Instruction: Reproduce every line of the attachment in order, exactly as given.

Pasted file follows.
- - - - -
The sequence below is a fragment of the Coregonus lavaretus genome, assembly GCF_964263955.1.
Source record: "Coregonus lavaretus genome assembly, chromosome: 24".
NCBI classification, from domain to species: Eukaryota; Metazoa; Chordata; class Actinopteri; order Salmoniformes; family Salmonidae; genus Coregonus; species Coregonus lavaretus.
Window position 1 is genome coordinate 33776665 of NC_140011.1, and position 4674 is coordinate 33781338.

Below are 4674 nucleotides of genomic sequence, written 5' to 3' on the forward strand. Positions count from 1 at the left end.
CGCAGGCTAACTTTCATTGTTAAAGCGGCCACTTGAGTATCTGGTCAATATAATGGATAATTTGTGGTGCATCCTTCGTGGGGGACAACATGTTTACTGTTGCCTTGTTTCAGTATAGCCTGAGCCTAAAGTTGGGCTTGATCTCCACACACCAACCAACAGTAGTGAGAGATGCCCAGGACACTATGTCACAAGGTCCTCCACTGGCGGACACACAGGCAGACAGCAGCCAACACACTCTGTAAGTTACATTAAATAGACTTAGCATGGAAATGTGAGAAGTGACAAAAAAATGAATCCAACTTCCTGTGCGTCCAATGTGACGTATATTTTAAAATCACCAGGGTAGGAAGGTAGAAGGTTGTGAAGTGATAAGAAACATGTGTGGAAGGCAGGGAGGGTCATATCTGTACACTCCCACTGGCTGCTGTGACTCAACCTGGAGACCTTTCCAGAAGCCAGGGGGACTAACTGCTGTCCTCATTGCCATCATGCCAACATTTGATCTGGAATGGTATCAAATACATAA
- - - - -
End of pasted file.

The sequence below is a fragment of the Coregonus lavaretus genome, assembly GCF_964263955.1.
Source record: "Coregonus lavaretus genome assembly, chromosome: 24".
NCBI classification, from domain to species: Eukaryota; Metazoa; Chordata; class Actinopteri; order Salmoniformes; family Salmonidae; genus Coregonus; species Coregonus lavaretus.
Window position 1 is genome coordinate 33776665 of NC_140011.1, and position 4674 is coordinate 33781338.

Below are 4674 nucleotides of genomic sequence, written 5' to 3' on the forward strand. Positions count from 1 at the left end.
CGCAGGCTAACTTTCATTGTTAAAGCGGCCACTTGAGTATCTGGTCAATATAATGGATAATTTGTGGTGCATCCTTCGTGGGGGACAACATGTTTACTGTTGCCTTGTTTCAGTATAGCCTGAGCCTAAAGTTGGGCTTGATCTCCACACACCAACCAACAGTAGTGAGAGATGCCCAGGACACTATGTCACAAGGTCCTCCACTGGCGGACACACAGGCAGACAGCAGCCAACACACTCTGTAAGTTACATTAAATAGACTTAGCATGGAAATGTGAGAAGTGACAAAAAAATGAATCCAACTTCCTGTGCGTCCAATGTGACGTATATTTTAAAATCACCAGGGTAGGAAGGTAGAAGGTTGTGAAGTGATAAGAAACATGTGTGGAAGGCAGGGAGGGTCATATCTGTACACTCCCACTGGCTGCTGTGACTCAACCTGGAGACCTTTCCAGAAGCCAGGGGGACTAACTGCTGTCCTCATTGCCATCATGCCAACATTTGATCTGGAATGGTATCAAATACATAA